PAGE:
What could be better than a solar cell that captures most of the visible light spectrum to generate energy? A cell that can capture the whole visible light spectrum and turn the energy into hydrogen. The cell is actually a molecule, and it is a busy molecule: it not only harnesses 50 percent more solar energy than existing solar cells, but it also turns this energy into hydrogen.
“The whole idea is that we can use photons from the sun and transform it into hydrogen. To put it simply, we are saving the energy from sunlight and storing it into chemical bonds so it can be used at a later time,” explains the lead researcher in the team that developed the molecule, chemistry professor Claudia Turro from the Ohio State University.
“What makes it work is that the system is able to put the molecule into an excited state, where it absorbs the photon and is able to store two electrons to make hydrogen,” Turro added. “This storing of two electrons in a single molecule derived from two photons, and using them together to make hydrogen, is unprecedented.”
The molecule is a form of rhodium—an inert metal and member of the platinum group—and because it can both collect solar energy and then act as a catalyst to turn it into hydrogen, it makes for a much more efficient fuel production system than existing alternatives, at least with respect to energy loss during the process of conversion of solar energy into hydrogen.
Energy loss is an important consideration in the production of hydrogen as energy loss leads to higher production costs, and high cost is one of the main obstacles to hydrogen becoming a mainstream fuel for cars. Yet even with the high costs, hydrogen is gaining popularity.
Hydrogen fuel cell shipments globally grew 40 percent last year, an energy consultancy reported earlier this month. That means 1.1 GW of fuel cells were delivered last year, up from 806 MW a year earlier, said E4tech, as quoted by Bloomberg.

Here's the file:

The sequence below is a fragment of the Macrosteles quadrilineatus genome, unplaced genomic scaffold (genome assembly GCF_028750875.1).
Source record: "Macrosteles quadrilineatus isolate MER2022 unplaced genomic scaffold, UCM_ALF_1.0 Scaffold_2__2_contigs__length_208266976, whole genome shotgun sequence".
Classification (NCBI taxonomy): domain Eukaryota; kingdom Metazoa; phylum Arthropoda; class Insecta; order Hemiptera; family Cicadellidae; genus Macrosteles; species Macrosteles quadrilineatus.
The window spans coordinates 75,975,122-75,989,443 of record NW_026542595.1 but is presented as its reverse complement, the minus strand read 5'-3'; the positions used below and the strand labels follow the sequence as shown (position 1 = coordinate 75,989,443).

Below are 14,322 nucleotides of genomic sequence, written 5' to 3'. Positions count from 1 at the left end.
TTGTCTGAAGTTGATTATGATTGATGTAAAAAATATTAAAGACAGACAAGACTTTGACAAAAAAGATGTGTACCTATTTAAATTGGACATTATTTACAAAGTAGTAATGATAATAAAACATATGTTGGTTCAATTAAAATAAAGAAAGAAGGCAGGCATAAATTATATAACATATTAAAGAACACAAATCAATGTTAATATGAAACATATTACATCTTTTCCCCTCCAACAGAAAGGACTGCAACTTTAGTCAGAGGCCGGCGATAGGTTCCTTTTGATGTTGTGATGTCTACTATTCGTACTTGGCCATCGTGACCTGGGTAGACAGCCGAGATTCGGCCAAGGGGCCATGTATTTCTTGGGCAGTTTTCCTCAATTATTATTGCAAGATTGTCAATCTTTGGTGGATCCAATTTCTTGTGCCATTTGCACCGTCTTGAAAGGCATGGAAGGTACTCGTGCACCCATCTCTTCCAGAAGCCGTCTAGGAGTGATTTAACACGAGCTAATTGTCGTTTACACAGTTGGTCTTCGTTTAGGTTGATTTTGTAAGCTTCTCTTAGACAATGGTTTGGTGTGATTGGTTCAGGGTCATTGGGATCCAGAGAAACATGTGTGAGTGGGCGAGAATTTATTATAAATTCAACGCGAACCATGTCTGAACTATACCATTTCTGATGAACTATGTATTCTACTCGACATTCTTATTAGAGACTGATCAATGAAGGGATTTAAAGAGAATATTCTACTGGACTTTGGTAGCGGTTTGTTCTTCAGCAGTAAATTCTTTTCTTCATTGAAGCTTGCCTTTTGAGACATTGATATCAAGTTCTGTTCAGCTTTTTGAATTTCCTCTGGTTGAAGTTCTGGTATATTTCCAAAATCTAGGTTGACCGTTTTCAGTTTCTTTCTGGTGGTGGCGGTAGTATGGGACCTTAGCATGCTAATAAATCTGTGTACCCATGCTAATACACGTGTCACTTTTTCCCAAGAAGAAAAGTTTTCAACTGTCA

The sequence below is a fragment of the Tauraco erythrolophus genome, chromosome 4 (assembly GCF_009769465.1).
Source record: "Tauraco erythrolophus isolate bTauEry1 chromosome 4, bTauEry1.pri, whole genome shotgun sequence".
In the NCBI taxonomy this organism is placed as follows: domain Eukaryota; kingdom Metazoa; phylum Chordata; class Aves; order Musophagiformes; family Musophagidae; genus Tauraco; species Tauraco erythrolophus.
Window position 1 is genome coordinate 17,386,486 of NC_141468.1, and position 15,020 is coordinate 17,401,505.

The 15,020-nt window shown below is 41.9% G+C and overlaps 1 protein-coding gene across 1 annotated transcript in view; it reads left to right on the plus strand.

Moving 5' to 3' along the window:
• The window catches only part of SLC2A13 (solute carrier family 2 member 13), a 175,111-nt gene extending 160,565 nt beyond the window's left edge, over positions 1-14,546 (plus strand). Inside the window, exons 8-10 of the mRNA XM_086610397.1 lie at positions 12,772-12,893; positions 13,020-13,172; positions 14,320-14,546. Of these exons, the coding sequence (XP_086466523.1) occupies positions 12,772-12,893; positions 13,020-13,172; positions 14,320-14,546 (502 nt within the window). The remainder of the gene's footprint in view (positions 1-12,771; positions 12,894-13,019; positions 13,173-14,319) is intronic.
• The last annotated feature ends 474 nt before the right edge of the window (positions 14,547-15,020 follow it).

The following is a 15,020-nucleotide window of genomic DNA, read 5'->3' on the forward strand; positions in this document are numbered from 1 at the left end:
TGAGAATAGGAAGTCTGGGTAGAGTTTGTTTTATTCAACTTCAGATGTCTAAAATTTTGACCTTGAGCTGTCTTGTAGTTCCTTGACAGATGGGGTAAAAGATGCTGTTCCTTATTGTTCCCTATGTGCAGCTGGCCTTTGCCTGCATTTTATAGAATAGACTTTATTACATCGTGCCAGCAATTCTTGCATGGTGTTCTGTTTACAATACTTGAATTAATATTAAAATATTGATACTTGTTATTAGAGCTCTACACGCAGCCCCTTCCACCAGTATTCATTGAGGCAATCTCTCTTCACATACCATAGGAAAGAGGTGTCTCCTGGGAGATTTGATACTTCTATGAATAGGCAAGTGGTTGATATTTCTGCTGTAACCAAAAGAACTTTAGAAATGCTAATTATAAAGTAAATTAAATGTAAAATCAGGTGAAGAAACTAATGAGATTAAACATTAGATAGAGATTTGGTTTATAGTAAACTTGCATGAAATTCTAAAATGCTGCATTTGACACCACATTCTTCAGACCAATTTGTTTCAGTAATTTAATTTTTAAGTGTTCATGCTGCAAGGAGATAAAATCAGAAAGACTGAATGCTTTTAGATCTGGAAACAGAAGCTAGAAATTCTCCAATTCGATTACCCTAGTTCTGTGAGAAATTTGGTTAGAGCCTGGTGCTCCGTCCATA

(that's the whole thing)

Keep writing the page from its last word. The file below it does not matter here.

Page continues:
“For heavy-duty vehicles, it’s becoming more and more apparent you can’t do everything with batteries and there needs to be a way to approach zero-emission driving,” said David Hart, director at the Swiss-based consultancy.
What’s more, as the hydrogen industry grows and research expands, costs are beginning to fall. Last year, for instance, a team of scientists from Lancaster University came up with a way to make hydrogen fuel tanks more compact but more energy dense, which also made them cheaper.
“The cost of manufacturing our material is so low, and the energy density it can store is so much higher than a lithium ion battery, that we could see hydrogen fuel cell systems that cost five times less than lithium ion batteries as well as providing a much longer range — potentially enabling journeys up to around four or five times longer between fill-ups,” the lead researcher, Professor David Antonelli, said at the time.
Indeed, on some points hydrogen fuel cells perform better than lithium ion batteries. For one thing, they don’t need charging. They are simply refilled with hydrogen, which takes as long as it takes to fill up a tank with gasoline. Hydrogen cars also have a longer range than most plug-in EVs. Their problem: there are too few of them to be priced competitively.
Combining solar power with hydrogen could become a major step along the way to making hydrogen fuel as mainstream as gasoline. There is a lot of work to be done yet, as Professor Turro warned, but what her team did is certainly promising: zero-emission hydrogen fuel produced from clean, cheap solar energy.